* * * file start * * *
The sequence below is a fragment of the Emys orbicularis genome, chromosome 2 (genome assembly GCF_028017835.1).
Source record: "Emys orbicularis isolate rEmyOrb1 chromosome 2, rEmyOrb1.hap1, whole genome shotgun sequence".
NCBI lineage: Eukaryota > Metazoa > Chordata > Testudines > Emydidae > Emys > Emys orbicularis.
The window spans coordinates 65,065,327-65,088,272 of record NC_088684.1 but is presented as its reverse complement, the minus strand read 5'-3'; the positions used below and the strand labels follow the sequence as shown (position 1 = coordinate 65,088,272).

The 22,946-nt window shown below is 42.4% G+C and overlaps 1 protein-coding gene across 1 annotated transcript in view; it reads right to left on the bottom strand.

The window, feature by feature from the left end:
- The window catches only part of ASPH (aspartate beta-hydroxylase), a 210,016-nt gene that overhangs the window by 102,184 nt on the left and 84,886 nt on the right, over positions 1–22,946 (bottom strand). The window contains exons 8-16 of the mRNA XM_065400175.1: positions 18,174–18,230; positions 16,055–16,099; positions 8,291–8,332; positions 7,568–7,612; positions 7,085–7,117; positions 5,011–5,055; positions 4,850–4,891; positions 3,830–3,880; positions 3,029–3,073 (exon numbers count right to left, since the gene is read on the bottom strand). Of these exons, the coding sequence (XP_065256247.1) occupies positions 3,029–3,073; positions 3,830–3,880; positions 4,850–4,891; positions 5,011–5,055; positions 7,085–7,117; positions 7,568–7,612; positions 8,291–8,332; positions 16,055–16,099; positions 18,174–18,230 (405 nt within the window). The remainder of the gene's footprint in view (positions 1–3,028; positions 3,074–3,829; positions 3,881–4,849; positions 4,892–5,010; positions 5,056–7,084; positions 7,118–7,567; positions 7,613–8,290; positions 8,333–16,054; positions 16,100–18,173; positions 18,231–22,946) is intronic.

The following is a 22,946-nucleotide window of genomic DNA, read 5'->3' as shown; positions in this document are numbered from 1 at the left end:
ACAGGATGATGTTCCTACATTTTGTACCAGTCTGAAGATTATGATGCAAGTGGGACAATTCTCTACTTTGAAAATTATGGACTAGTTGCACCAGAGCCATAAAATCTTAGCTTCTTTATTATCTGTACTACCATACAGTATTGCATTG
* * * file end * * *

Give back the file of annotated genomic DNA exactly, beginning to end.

The sequence below is a fragment of the Emys orbicularis genome, chromosome 2 (genome assembly GCF_028017835.1).
Source record: "Emys orbicularis isolate rEmyOrb1 chromosome 2, rEmyOrb1.hap1, whole genome shotgun sequence".
NCBI lineage: Eukaryota > Metazoa > Chordata > Testudines > Emydidae > Emys > Emys orbicularis.
The window spans coordinates 65,065,327-65,088,272 of record NC_088684.1 but is presented as its reverse complement, the minus strand read 5'-3'; the positions used below and the strand labels follow the sequence as shown (position 1 = coordinate 65,088,272).

The 22,946-nt window shown below is 42.4% G+C and overlaps 1 protein-coding gene across 1 annotated transcript in view; it reads right to left on the bottom strand.

The window, feature by feature from the left end:
- The window catches only part of ASPH (aspartate beta-hydroxylase), a 210,016-nt gene that overhangs the window by 102,184 nt on the left and 84,886 nt on the right, over positions 1–22,946 (bottom strand). The window contains exons 8-16 of the mRNA XM_065400175.1: positions 18,174–18,230; positions 16,055–16,099; positions 8,291–8,332; positions 7,568–7,612; positions 7,085–7,117; positions 5,011–5,055; positions 4,850–4,891; positions 3,830–3,880; positions 3,029–3,073 (exon numbers count right to left, since the gene is read on the bottom strand). Of these exons, the coding sequence (XP_065256247.1) occupies positions 3,029–3,073; positions 3,830–3,880; positions 4,850–4,891; positions 5,011–5,055; positions 7,085–7,117; positions 7,568–7,612; positions 8,291–8,332; positions 16,055–16,099; positions 18,174–18,230 (405 nt within the window). The remainder of the gene's footprint in view (positions 1–3,028; positions 3,074–3,829; positions 3,881–4,849; positions 4,892–5,010; positions 5,056–7,084; positions 7,118–7,567; positions 7,613–8,290; positions 8,333–16,054; positions 16,100–18,173; positions 18,231–22,946) is intronic.

The following is a 22,946-nucleotide window of genomic DNA, read 5'->3' as shown; positions in this document are numbered from 1 at the left end:
ACAGGATGATGTTCCTACATTTTGTACCAGTCTGAAGATTATGATGCAAGTGGGACAATTCTCTACTTTGAAAATTATGGACTAGTTGCACCAGAGCCATAAAATCTTAGCTTCTTTATTATCTGTACTACCATACAGTATTGCATTG